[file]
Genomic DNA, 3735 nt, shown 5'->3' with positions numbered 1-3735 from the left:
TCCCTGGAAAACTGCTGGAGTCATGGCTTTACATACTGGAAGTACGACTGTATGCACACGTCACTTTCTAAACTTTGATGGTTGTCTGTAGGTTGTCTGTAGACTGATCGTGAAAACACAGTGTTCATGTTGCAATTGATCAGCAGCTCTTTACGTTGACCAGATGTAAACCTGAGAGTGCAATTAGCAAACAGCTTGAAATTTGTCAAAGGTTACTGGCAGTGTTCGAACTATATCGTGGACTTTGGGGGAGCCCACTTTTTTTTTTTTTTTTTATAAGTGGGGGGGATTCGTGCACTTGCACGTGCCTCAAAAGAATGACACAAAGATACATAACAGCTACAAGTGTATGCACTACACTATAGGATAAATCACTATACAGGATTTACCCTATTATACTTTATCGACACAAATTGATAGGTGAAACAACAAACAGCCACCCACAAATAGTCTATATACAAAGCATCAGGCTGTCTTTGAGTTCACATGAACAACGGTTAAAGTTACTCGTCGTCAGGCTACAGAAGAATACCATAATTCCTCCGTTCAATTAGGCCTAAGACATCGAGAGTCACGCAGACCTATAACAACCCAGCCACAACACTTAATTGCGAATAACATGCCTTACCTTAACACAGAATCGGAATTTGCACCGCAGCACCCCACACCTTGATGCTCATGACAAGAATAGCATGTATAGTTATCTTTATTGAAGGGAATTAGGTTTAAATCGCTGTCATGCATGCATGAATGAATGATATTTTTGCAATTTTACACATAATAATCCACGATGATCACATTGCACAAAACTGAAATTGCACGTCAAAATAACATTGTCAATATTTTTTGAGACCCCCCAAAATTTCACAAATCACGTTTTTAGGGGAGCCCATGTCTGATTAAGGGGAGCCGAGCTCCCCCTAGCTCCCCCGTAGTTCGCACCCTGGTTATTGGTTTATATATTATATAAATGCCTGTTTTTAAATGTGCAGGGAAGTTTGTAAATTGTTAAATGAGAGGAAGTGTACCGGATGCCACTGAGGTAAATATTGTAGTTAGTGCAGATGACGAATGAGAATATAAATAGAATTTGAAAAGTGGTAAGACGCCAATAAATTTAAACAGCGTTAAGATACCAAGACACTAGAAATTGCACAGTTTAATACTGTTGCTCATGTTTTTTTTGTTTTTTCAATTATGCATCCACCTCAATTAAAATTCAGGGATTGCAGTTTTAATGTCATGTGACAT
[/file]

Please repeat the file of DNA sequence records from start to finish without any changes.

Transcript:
Genomic DNA, 3735 nt, shown 5'->3' with positions numbered 1-3735 from the left:
TCCCTGGAAAACTGCTGGAGTCATGGCTTTACATACTGGAAGTACGACTGTATGCACACGTCACTTTCTAAACTTTGATGGTTGTCTGTAGGTTGTCTGTAGACTGATCGTGAAAACACAGTGTTCATGTTGCAATTGATCAGCAGCTCTTTACGTTGACCAGATGTAAACCTGAGAGTGCAATTAGCAAACAGCTTGAAATTTGTCAAAGGTTACTGGCAGTGTTCGAACTATATCGTGGACTTTGGGGGAGCCCACTTTTTTTTTTTTTTTTTATAAGTGGGGGGGATTCGTGCACTTGCACGTGCCTCAAAAGAATGACACAAAGATACATAACAGCTACAAGTGTATGCACTACACTATAGGATAAATCACTATACAGGATTTACCCTATTATACTTTATCGACACAAATTGATAGGTGAAACAACAAACAGCCACCCACAAATAGTCTATATACAAAGCATCAGGCTGTCTTTGAGTTCACATGAACAACGGTTAAAGTTACTCGTCGTCAGGCTACAGAAGAATACCATAATTCCTCCGTTCAATTAGGCCTAAGACATCGAGAGTCACGCAGACCTATAACAACCCAGCCACAACACTTAATTGCGAATAACATGCCTTACCTTAACACAGAATCGGAATTTGCACCGCAGCACCCCACACCTTGATGCTCATGACAAGAATAGCATGTATAGTTATCTTTATTGAAGGGAATTAGGTTTAAATCGCTGTCATGCATGCATGAATGAATGATATTTTTGCAATTTTACACATAATAATCCACGATGATCACATTGCACAAAACTGAAATTGCACGTCAAAATAACATTGTCAATATTTTTTGAGACCCCCCAAAATTTCACAAATCACGTTTTTAGGGGAGCCCATGTCTGATTAAGGGGAGCCGAGCTCCCCCTAGCTCCCCCGTAGTTCGCACCCTGGTTATTGGTTTATATATTATATAAATGCCTGTTTTTAAATGTGCAGGGAAGTTTGTAAATTGTTAAATGAGAGGAAGTGTACCGGATGCCACTGAGGTAAATATTGTAGTTAGTGCAGATGACGAATGAGAATATAAATAGAATTTGAAAAGTGGTAAGACGCCAATAAATTTAAACAGCGTTAAGATACCAAGACACTAGAAATTGCACAGTTTAATACTGTTGCTCATGTTTTTTTTGTTTTTTCAATTATGCATCCACCTCAATTAAAATTCAGGGATTGCAGTTTTAATGTCATGTGACAT